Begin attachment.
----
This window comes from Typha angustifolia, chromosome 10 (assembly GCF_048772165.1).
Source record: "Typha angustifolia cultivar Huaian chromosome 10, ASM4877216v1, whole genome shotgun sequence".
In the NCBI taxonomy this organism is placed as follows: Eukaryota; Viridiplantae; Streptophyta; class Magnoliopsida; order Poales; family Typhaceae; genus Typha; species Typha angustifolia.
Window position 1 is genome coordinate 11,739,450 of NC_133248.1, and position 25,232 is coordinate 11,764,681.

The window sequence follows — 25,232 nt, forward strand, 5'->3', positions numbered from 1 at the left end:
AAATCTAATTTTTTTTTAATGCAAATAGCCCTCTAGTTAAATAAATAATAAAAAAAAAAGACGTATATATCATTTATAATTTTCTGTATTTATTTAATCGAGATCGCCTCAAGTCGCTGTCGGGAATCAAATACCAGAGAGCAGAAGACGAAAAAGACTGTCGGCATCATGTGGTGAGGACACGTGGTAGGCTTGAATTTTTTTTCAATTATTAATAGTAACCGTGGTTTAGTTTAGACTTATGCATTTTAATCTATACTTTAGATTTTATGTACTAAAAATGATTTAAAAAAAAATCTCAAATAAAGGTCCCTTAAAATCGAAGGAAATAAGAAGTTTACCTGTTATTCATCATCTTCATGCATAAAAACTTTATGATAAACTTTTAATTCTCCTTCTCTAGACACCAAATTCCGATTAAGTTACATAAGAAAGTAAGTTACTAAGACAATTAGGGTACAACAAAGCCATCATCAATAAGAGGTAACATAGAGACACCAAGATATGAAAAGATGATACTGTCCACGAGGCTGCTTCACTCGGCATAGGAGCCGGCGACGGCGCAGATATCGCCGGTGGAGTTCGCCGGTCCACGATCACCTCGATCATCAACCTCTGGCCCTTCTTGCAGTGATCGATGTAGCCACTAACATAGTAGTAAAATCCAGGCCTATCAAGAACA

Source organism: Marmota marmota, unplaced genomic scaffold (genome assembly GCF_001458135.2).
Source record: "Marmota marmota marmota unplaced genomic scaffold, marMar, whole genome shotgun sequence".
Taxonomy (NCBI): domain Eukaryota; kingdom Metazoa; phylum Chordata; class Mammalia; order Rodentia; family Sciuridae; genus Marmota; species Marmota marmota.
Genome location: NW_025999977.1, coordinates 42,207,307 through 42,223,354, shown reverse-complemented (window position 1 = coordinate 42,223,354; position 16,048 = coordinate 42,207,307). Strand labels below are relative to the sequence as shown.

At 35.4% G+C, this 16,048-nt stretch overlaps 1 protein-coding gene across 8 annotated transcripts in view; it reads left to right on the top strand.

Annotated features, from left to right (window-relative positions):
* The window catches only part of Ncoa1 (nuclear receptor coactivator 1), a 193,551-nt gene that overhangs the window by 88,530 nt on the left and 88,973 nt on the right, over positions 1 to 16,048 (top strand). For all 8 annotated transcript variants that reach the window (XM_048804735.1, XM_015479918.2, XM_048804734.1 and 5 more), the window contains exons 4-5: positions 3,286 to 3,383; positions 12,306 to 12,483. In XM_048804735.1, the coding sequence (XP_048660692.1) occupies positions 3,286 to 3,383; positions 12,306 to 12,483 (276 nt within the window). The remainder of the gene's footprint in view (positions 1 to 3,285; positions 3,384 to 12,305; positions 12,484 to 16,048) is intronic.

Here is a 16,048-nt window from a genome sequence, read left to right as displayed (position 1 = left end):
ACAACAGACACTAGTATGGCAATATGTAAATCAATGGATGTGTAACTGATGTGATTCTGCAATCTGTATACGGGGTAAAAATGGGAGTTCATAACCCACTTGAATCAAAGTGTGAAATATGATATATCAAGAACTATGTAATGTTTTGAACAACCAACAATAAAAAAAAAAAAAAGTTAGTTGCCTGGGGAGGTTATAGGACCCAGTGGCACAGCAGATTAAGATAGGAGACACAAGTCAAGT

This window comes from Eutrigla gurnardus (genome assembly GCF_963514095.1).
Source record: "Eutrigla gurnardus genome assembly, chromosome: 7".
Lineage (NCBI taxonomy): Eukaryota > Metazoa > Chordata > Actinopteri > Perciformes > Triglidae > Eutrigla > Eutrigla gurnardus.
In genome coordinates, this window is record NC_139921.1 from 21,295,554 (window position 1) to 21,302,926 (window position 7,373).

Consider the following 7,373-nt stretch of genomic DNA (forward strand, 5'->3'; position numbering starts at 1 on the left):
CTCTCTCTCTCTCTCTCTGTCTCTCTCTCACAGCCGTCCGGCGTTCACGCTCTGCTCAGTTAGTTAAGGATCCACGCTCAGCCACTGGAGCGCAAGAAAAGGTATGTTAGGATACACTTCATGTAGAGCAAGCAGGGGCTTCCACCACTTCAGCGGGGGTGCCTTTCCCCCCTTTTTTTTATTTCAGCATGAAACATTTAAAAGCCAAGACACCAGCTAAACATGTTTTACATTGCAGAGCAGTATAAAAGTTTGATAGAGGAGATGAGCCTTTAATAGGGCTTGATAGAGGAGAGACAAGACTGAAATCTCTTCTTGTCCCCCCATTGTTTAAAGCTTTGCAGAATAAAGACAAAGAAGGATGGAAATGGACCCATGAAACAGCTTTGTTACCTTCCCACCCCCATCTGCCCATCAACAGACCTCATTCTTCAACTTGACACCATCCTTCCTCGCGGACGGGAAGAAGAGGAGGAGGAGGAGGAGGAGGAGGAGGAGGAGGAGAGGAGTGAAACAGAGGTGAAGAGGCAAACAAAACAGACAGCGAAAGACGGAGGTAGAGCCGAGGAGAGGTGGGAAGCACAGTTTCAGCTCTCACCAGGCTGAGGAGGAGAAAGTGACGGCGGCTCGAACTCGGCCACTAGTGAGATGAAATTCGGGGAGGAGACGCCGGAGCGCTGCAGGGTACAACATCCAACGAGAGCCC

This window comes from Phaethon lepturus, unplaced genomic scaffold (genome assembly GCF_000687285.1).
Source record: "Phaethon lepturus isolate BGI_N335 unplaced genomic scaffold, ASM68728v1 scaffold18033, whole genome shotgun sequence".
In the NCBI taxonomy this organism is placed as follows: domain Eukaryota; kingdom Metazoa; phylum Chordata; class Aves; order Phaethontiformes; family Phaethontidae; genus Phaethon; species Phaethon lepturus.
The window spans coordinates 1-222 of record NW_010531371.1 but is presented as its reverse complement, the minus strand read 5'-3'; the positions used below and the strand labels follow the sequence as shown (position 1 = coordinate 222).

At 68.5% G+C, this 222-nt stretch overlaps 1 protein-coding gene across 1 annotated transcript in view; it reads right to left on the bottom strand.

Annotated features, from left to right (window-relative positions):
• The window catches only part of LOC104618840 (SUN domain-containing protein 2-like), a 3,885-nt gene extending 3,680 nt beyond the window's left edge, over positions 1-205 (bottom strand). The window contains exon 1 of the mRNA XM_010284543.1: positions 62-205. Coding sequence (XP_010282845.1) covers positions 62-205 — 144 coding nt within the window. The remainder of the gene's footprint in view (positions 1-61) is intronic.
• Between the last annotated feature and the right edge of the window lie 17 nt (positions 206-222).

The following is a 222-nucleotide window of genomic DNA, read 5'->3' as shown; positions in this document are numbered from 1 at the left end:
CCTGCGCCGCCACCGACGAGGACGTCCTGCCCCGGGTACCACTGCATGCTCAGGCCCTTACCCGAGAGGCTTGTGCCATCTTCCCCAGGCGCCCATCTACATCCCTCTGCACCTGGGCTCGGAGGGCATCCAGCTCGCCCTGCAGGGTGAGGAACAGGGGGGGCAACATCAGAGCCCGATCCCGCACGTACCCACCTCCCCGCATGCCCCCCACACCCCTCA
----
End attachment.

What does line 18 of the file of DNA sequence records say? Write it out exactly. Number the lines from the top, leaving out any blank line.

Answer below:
Lineage (NCBI taxonomy): Eukaryota > Metazoa > Chordata > Actinopteri > Perciformes > Triglidae > Eutrigla > Eutrigla gurnardus.